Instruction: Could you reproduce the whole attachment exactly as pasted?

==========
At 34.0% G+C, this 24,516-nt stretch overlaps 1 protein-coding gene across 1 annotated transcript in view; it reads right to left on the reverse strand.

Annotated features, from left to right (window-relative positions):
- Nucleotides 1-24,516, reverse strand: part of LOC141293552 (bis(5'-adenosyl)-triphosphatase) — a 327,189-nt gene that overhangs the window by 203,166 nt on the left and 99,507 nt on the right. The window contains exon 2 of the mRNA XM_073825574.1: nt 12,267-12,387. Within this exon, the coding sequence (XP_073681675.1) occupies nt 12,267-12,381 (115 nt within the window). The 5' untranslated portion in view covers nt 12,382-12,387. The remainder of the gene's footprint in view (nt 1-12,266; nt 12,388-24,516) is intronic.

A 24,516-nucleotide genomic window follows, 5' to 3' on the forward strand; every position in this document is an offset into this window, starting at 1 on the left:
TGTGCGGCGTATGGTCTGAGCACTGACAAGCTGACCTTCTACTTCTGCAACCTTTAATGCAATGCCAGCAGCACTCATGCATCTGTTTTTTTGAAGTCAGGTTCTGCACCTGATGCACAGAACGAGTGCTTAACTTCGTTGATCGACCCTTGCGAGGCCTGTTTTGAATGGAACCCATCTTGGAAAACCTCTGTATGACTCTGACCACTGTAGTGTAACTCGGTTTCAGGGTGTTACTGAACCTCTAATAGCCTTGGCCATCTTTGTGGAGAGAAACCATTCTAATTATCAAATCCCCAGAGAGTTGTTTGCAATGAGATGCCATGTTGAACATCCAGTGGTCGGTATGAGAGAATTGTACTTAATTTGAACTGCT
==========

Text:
At 34.0% G+C, this 24,516-nt stretch overlaps 1 protein-coding gene across 1 annotated transcript in view; it reads right to left on the reverse strand.

Annotated features, from left to right (window-relative positions):
- Nucleotides 1-24,516, reverse strand: part of LOC141293552 (bis(5'-adenosyl)-triphosphatase) — a 327,189-nt gene that overhangs the window by 203,166 nt on the left and 99,507 nt on the right. The window contains exon 2 of the mRNA XM_073825574.1: nt 12,267-12,387. Within this exon, the coding sequence (XP_073681675.1) occupies nt 12,267-12,381 (115 nt within the window). The 5' untranslated portion in view covers nt 12,382-12,387. The remainder of the gene's footprint in view (nt 1-12,266; nt 12,388-24,516) is intronic.

A 24,516-nucleotide genomic window follows, 5' to 3' on the forward strand; every position in this document is an offset into this window, starting at 1 on the left:
TGTGCGGCGTATGGTCTGAGCACTGACAAGCTGACCTTCTACTTCTGCAACCTTTAATGCAATGCCAGCAGCACTCATGCATCTGTTTTTTTGAAGTCAGGTTCTGCACCTGATGCACAGAACGAGTGCTTAACTTCGTTGATCGACCCTTGCGAGGCCTGTTTTGAATGGAACCCATCTTGGAAAACCTCTGTATGACTCTGACCACTGTAGTGTAACTCGGTTTCAGGGTGTTACTGAACCTCTAATAGCCTTGGCCATCTTTGTGGAGAGAAACCATTCTAATTATCAAATCCCCAGAGAGTTGTTTGCAATGAGATGCCATGTTGAACATCCAGTGGTCGGTATGAGAGAATTGTACTTAATTTGAACTGCT